I’m not trying to change Bristol. I want it keep being the Bristol I fell in love with. But I also want it to be able to keep up with a changing world — staying relevant while maintaining its core and its heart.
Community has always been important to me — in my work at the Rec Department, in my work now. I feel like I’m at my best when I’m able to connect people and resources. It’s what energizes me and keeps me interested.
Last year I graduated from the Snelling Early Childcare Leadership Institute. We talked about how to effect change, about what an advocate looks like and about (the roles of elected representatives).
One workshop (on equity) changed my life.
Equity is not just about race — it’s about opportunities being the same for everyone at the table. It has made me more aware that not everyone around me is working on the same playing field that I am.
I feel like there are voices in our community that aren’t always represented on our board, especially those with young families.
One of the most important parts of my work is that I’m what’s called a “neutral convener.” I sit at a lot of tables (in Addison and Rutland counties) with families or with people who work in childcare. I hear a lot of stories and a lot of information.
The three things that come up time and time again are affordable and available childcare, transportation and affordable housing. I think those things are true of Bristol as well.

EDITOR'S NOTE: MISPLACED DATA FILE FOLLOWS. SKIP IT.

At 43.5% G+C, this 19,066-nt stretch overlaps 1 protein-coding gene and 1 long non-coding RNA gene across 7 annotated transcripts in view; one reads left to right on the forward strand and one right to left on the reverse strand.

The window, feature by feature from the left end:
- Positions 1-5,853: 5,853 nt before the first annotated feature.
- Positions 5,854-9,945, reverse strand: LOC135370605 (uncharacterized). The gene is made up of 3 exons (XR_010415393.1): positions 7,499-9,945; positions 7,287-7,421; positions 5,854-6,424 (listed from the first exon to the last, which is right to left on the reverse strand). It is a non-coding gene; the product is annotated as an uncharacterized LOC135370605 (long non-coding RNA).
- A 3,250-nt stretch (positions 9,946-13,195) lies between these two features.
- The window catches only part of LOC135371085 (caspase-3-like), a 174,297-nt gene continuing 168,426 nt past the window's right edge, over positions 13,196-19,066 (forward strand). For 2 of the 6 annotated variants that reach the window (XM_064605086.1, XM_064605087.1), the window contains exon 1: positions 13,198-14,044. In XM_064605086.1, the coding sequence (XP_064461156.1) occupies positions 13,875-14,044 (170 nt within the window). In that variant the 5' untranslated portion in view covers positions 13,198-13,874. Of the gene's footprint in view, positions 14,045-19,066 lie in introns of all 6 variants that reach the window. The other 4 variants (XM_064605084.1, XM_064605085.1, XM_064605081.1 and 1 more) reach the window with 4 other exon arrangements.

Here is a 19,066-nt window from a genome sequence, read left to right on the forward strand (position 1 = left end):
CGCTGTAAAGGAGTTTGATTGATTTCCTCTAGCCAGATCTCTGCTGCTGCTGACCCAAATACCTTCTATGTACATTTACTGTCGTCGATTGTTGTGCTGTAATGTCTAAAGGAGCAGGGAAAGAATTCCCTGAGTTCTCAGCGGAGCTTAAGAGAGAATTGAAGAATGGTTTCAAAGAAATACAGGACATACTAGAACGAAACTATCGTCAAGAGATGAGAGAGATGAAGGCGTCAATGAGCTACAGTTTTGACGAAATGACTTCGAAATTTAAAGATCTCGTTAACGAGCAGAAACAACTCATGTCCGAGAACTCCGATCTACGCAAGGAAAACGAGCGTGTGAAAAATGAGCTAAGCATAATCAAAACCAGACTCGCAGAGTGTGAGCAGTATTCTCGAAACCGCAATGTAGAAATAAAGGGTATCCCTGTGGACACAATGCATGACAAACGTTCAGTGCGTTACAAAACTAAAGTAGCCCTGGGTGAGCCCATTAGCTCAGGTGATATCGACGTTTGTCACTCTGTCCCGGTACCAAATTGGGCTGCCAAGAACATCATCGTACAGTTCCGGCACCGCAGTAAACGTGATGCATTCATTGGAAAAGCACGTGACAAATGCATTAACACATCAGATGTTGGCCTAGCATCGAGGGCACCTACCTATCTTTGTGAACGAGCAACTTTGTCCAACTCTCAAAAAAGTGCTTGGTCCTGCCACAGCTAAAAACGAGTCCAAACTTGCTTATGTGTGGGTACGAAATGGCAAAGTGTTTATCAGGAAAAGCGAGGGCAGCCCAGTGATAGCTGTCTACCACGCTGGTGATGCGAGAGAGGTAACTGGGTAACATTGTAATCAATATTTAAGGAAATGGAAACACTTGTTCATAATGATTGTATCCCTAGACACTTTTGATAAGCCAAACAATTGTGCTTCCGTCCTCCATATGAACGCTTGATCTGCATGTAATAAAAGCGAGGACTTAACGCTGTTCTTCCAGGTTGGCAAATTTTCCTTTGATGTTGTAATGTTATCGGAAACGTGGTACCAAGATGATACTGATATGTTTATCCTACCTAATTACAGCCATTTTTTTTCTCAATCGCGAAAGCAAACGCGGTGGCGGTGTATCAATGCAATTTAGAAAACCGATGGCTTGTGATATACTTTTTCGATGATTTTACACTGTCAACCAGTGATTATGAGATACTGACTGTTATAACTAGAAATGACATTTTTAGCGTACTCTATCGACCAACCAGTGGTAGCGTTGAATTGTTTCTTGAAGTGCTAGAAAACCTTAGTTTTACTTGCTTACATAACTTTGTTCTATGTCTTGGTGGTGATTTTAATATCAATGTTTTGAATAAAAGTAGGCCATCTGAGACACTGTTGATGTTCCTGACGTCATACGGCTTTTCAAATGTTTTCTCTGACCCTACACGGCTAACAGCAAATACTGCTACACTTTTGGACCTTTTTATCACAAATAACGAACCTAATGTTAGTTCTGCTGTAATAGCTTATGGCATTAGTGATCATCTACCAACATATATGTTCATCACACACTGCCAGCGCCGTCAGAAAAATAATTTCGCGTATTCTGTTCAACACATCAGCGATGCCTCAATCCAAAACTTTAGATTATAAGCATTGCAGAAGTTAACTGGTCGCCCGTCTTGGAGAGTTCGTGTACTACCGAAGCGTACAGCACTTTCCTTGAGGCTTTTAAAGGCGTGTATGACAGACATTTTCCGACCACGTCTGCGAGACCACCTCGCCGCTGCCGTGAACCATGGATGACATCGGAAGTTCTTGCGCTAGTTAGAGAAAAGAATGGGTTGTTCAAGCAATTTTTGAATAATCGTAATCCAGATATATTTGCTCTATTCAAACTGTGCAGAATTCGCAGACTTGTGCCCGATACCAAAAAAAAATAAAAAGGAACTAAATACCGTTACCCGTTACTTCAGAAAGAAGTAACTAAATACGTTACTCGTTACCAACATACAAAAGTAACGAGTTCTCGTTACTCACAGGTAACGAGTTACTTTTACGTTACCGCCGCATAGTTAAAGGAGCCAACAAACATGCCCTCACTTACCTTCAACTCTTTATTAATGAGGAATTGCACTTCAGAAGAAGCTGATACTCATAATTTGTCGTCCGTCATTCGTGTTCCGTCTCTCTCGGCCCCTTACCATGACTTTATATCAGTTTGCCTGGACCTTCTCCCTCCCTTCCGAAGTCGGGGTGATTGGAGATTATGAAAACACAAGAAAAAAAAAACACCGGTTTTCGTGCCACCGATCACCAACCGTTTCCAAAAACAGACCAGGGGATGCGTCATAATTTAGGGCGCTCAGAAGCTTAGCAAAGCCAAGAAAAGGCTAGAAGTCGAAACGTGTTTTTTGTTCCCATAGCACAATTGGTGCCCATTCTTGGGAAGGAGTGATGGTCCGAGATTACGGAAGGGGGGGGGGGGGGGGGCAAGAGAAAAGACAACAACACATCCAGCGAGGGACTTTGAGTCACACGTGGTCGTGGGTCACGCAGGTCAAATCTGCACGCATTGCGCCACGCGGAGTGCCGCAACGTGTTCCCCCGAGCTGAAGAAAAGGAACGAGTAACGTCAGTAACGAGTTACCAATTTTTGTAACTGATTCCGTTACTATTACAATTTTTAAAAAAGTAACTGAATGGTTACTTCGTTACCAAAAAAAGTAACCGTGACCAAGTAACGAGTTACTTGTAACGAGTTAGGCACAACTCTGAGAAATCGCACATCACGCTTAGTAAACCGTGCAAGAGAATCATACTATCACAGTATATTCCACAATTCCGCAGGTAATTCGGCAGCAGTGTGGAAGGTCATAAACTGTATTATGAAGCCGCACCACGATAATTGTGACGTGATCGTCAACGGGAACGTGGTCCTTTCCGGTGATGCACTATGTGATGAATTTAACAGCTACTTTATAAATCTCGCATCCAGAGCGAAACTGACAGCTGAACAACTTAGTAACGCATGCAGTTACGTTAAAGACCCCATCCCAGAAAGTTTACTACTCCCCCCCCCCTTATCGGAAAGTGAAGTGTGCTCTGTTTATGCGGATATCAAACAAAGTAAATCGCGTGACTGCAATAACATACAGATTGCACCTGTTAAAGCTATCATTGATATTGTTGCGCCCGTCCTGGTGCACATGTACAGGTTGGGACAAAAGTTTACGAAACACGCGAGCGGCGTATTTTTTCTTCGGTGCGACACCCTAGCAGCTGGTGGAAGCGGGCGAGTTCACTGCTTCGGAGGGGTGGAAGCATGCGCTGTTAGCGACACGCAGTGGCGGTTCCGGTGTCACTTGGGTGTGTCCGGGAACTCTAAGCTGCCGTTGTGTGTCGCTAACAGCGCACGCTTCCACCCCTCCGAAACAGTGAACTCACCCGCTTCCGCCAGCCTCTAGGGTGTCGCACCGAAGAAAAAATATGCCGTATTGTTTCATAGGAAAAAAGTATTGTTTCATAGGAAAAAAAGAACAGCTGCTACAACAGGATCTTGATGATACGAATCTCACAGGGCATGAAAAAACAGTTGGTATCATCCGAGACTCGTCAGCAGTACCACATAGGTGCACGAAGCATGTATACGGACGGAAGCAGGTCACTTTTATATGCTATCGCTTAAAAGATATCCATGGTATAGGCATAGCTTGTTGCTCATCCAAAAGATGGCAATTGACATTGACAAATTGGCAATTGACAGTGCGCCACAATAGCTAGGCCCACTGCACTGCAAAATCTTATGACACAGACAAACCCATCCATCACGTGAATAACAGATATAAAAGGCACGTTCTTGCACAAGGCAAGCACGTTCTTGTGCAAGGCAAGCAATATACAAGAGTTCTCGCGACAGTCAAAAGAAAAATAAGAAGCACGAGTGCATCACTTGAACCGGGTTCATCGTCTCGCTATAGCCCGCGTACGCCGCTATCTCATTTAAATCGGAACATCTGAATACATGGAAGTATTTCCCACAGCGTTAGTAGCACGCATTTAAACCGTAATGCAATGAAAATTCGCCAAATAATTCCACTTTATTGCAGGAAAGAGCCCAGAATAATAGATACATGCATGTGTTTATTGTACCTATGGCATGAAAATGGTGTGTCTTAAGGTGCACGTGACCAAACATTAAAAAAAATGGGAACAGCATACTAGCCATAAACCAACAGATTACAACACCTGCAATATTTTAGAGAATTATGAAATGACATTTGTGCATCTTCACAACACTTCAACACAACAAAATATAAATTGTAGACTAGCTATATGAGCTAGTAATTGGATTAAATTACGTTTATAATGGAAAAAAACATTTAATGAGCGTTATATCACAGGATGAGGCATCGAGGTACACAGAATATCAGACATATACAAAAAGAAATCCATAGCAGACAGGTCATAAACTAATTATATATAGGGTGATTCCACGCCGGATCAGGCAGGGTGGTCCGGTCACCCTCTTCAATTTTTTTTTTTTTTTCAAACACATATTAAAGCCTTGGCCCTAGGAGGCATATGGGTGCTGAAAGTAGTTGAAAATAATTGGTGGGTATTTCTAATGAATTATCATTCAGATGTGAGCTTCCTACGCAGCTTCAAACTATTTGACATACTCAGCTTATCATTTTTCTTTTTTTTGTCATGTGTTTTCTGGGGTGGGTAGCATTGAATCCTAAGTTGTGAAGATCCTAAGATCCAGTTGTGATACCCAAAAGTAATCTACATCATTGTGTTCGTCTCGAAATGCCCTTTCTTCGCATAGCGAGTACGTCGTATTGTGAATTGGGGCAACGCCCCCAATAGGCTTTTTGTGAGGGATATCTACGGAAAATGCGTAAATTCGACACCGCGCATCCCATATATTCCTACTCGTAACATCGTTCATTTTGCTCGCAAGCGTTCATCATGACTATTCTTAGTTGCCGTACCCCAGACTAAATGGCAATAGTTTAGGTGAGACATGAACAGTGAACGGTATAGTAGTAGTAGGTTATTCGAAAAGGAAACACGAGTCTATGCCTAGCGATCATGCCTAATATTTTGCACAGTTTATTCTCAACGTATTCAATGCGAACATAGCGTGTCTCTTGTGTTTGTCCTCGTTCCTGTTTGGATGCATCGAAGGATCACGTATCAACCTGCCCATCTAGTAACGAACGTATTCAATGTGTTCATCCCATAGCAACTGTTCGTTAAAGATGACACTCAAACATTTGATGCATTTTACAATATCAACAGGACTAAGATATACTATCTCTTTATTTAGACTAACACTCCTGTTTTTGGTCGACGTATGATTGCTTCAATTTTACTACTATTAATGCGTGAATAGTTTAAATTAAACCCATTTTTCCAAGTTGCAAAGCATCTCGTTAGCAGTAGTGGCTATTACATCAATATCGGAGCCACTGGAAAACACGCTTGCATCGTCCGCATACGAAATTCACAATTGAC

When the rent for a two- or three-bedroom apartment is $1,200 — that’s more than a lot of young families are able to swing. What can supporting affordable housing look like?
The problem is not unique to Bristol, but how do we entice families and how do we make it attractive to builders?
We don’t have to reinvent the wheel, but we can look to other communities and see what they’ve done to make it work.
The public transit system just added a third route here in Bristol, which is great, but I just wonder about and care for the people living outside the village. If you’re an older person and maybe you don’t drive anymore, or if you’re a young person and you don’t live within the village, walking on 116 isn’t really an option. Is there something we can explore, knowing it’s also an issue across the state?
Bristol’s a great place to live, but how do we let people know that? How do we market ourselves? How do we make it interesting for young families to want to live and work here, knowing that we have a declining student population and a school bond at the high school that struggles to get passed?
I own a home here in town, so I know what the taxes are in Bristol. How do we encourage development projects (to provide more housing and more jobs) without increasing our taxes? How do we find that balance?
It all depends on the lens you look at it from.
I strive to find common ground as often as possible and make space for people to be heard. I don’t have a particular agenda. I’m not looking to come in and change (things).
I just think Bristol is really special, and I want to keep it that way.
The League of Women Voters is hosting a forum where Bristol residents can meet and talk to Mount, Senecal and Perlee.
“Meet the Candidates, a Bristol Selectboard Candidate Forum,” will be held on Friday, Feb. 21, at 7 p.m., at the Bristol Fire Station.
Bristol Justice of the Peace Anne Wallace will moderate.
Reach Christopher Ross at [email protected].